'Real people' in Capitol refreshing
By STEVE Bousquet
Published January 20, 2007
Day after day, real people kept coming, waving handmade signs and wearing "insurance reform now" buttons.
It's a rare sight in Tallahassee when people outnumber lobbyists. It's refreshing - a disinfectant for the political system. It also leads to lofty public expectations.
The clock is ticking. Legislators are working through the weekend, facing a Monday deadline to deliver the reduced rates everybody is demanding.
People are fed up with high premiums and are speaking with one voice. Voters are watching closely what happens in the capital, or at least lawmakers think they are, and that's just as good.
A new governor who ran as a proconsumer populist is feeling the pressure to make good on a promise of lower rates - a sound bite so unambiguous nobody can possibly forget it.
To fall short of a significant rate cut he defines "significant" as 25 to 40 percent would be Charlie Crist's personal Katrina.
Gov. Crist loves it when people are engaged, and he got plenty of it this week.
On Tuesday, three busloads of fed-up policyholders arrived from Tampa Bay. On Wednesday, three more came from Miami.
In English and Spanish, their message was: Help us. Now.
Another two busloads showed up Thursday from Brevard on the Space Coast. They brought petitions signed by 3,500 people.
One of the bleary-eyed visitors was Gary Paiva of Rockledge, who patiently worked his way through a crush of people to shake Crist's hand.
"Thank you for listening to us," Paiva said, clutching Crist's hand. "I want you to know that you're giving me some hope."
When so many real people converge on the capital, they get plenty of attention because they are a rarity.
The insurance lobbyists are here year in and year out. The presence of real people in out-of-the-way Tallahassee is still a novelty, like a delegation of nuns at a hockey game.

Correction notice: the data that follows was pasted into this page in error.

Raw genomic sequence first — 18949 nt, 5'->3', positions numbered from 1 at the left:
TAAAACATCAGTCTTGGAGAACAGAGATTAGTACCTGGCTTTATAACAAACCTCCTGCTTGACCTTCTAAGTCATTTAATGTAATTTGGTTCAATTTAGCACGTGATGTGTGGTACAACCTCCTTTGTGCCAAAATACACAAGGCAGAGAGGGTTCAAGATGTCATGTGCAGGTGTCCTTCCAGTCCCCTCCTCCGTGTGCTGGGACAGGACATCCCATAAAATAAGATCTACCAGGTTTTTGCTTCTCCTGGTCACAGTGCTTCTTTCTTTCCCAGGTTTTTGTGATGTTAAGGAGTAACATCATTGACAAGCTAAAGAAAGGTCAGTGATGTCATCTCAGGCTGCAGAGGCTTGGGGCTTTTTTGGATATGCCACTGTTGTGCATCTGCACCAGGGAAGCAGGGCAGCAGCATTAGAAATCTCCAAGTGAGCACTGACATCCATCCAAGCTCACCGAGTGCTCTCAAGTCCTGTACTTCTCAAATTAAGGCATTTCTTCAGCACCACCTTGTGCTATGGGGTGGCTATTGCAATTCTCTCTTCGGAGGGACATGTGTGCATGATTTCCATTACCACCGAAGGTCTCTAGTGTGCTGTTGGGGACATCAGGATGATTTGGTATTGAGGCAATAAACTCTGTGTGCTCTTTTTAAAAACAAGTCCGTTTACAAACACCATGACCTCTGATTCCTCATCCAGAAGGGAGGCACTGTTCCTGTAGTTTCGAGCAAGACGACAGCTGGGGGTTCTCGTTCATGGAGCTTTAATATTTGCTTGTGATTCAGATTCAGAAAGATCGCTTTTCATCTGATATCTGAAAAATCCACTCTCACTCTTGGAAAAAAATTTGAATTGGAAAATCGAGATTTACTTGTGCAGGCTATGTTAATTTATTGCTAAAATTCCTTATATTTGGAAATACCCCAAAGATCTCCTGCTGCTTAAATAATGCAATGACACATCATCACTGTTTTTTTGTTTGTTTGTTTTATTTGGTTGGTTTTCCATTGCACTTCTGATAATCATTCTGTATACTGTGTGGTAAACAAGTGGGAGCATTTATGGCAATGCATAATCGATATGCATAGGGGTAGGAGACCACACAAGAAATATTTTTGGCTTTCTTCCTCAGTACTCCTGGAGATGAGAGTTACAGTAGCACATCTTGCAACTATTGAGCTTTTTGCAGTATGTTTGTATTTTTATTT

This week's parade of upset policyholders received extra attention because the capital was also filled with out-of-town TV crews.
Real people angry about high insurance, demanding help from the state and worried about the Big One - it's a sexy story.
Most Florida TV stations stopped consistently covering the Legislature a long time ago. But they were back this week, demanding that Crist specify what day people's rates will drop.
After a lot of years of covering the Legislature, two unequivocal observations can be made:
No. 1: Lobbyists have a lot of influence. That's their job.
No. 2: All the lobbyists in the world can't match the clout of a mobilized, active electorate that speaks as one.
The people really do have the power. But they have to use it and keep using it. That means writing letters, voting and holding elected leaders accountable.
A big rally on the Capitol steps is a good start, but that's all it is.
For now, the real people with the signs and the worried faces have all gone home, and lawmakers who are just as determined as Crist to cut rates are finding it's more complicated than the governor makes it sound.
They are doing their job: asking questions. Some are resisting Crist's call for a bigger, more competitive Citizens Property Insurance Corp.
The worried face Friday belonged to Crist, concerned about lawmakers focusing on "the process, not the people."
He called a press conference to display blowups of letters from desperate policyholders.
"The people are counting on us," Crist said.
Steve Bousquet can be reached at email@example.com or (850) 224-7263.
[Last modified January 20, 2007, 06:09:27]
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